Miguel Sano walked to home plate seven times Thursday. He made seven outs. He hit one ball out of the infield and struck out three times.

Sano is striking out in almost half his at-bats. His failures at the plate Thursday likely kept the Twins from winning a game they lost 5-2 in 18 innings, making it the longest game in Target Field history.

This means, of course, that it is time for the Twins to release or demote Sano, right?

Nope, and nope.

Sano is desperately in need of a reset. If the Twins roster wasn’t shredded because of injuries, they might have already temporarily benched him or sent him to the minors to work on his swing.

But the injuries are real and present. The Twins are without Byron Buxton and Eddie Rosario, and Max Kepler is playing through a bruised elbow. Outfield options Marwin Gonzalez, Ehire Adrianza and Willians Astudillo are also on the injured list.

Because the Twins needed Sano in the lineup Thursday, he played on a day he should have been working on his swing. That he batted ninth, behind Jake Cave, tells you how far he has fallen.

Sano has earned the ire of Twins fans with his recent performances, but this is no time to give up on him. His primary problem right now is mechanical, and mechanics can be fixed.

Sano is dragging his bat early in his swing. That is keeping him from getting around on 93-miles-per-hour fastballs he used to crush, and because he knows he is prone to swinging late, he is starting his swing early, causing him to check-swing at breaking pitches.

It’s the kind of chain reaction that can ruin a career. But if Sano can fix that one flaw, he could return to being an All-Star-caliber player.

“We’re working on getting my hands into position,” Sano said. “We still have the second half of the season.”

Sano made two fine fielding plays in extra innings, an indication he is alert and into the games. He is in good shape for a player who was robbed of spring training because of a lacerated foot, and he was chipper enough this week that he recorded a video asking fans to vote for his teammates on the All-Star ballot.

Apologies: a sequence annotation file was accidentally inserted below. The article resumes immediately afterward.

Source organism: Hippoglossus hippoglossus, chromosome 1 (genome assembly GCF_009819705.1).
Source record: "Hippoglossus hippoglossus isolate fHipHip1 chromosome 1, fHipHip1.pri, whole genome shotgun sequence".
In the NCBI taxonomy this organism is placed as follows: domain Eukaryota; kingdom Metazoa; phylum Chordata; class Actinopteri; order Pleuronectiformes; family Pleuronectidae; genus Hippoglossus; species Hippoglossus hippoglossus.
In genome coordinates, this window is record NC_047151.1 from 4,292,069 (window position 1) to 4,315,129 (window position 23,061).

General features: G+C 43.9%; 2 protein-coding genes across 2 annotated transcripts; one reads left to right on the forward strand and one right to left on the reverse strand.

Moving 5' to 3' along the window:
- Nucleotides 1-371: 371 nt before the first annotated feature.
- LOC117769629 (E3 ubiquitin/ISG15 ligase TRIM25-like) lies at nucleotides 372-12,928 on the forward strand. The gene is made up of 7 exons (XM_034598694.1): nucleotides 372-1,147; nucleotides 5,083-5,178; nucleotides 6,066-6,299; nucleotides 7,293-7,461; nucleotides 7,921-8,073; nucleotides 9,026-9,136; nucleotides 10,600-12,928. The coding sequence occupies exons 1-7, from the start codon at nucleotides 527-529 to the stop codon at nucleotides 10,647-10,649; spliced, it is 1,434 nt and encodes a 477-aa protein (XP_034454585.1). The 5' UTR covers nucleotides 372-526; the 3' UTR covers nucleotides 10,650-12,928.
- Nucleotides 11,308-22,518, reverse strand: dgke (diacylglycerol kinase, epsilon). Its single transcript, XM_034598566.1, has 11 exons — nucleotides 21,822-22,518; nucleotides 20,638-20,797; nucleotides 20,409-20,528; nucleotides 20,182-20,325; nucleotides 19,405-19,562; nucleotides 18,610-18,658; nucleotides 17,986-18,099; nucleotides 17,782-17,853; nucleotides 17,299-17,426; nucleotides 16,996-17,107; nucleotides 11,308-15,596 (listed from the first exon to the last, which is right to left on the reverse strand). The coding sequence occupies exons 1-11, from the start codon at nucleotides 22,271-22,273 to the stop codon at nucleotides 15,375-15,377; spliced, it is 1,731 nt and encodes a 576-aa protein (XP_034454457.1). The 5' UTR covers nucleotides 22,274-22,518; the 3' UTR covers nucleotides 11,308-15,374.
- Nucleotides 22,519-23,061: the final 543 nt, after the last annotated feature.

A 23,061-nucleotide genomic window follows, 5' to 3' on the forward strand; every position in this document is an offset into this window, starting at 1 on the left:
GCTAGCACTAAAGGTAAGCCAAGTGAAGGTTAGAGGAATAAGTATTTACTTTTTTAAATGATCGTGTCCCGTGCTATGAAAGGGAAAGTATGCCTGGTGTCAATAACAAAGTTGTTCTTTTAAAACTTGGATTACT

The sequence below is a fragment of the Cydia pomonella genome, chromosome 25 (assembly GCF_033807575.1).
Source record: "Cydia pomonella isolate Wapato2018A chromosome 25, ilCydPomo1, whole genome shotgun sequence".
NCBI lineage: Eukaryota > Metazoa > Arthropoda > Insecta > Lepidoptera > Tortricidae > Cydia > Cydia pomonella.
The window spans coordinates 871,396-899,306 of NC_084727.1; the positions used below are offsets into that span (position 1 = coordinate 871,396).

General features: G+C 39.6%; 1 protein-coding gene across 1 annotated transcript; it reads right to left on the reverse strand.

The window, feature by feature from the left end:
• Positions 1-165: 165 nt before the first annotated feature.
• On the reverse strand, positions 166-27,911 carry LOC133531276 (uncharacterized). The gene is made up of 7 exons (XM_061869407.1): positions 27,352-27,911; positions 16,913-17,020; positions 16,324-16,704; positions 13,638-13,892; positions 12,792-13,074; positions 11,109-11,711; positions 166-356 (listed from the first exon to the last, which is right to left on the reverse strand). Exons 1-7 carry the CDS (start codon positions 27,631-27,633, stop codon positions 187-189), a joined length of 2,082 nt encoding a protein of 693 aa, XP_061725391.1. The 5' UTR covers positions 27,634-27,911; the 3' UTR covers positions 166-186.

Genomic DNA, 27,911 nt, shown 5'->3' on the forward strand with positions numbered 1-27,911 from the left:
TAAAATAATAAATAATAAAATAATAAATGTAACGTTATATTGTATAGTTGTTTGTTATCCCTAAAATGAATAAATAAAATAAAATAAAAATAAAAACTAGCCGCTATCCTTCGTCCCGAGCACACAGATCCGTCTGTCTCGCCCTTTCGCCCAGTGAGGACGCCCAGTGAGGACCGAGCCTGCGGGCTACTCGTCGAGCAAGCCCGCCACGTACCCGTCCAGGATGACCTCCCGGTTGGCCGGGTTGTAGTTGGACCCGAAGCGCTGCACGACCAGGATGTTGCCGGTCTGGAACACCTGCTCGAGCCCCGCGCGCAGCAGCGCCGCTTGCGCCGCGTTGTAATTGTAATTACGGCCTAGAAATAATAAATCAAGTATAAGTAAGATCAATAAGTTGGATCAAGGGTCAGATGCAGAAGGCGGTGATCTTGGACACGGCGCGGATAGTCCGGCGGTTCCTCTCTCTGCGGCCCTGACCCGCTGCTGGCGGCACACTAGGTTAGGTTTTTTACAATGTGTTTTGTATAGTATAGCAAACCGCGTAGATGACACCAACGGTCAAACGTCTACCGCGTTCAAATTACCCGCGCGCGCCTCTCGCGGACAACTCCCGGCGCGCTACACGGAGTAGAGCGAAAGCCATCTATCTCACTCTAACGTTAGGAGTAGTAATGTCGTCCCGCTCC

“He wants to be good,” Twins Chief Baseball Officer Derek Falvey said. “He wants to put in the time and the effort. I think he’s continued to mature as a hitter, and understand there are some things that he needs to work on.

“Sometimes maturity comes with acceptance and a willingness to work on things. Sometimes the immature hitter says, ‘I’m good’ and doesn’t want to change anything.”

Falvey and manager Rocco Baldelli said Sano is working on a specific part of his swing. The odd aspect of his slump is that he isn’t chasing pitches out of the strike zone — which was his former flaw. He is simply missing hittable pitches in the heart of the plate for the first time in his career.

“Clearly there are some pitches that it feels like he’s not getting to, that he is capable of getting to,” Falvey said. “It’s not a question of bat speed. There are maybe some things with his load and the way his hands work behind that are going to allow him to be more on time.

“He’s a tick late consistently on some of the pitches up, and that’s the area I think he wants to be focused. Rocco said he’s been super-accepting and amenable to those conversations and making sure that he’s working smartly.”

By “load,” Falvey means Sano’s first motion, in which he loads his weight on his back foot.

The chain reaction that is destroying Sano’s stats right now could work in reverse. If he can start hammering fastballs again, he will again become the fearsome hitter he was early in his career.

Sano could still be great. Even if he just returns to being good enough, he can help this team, this year.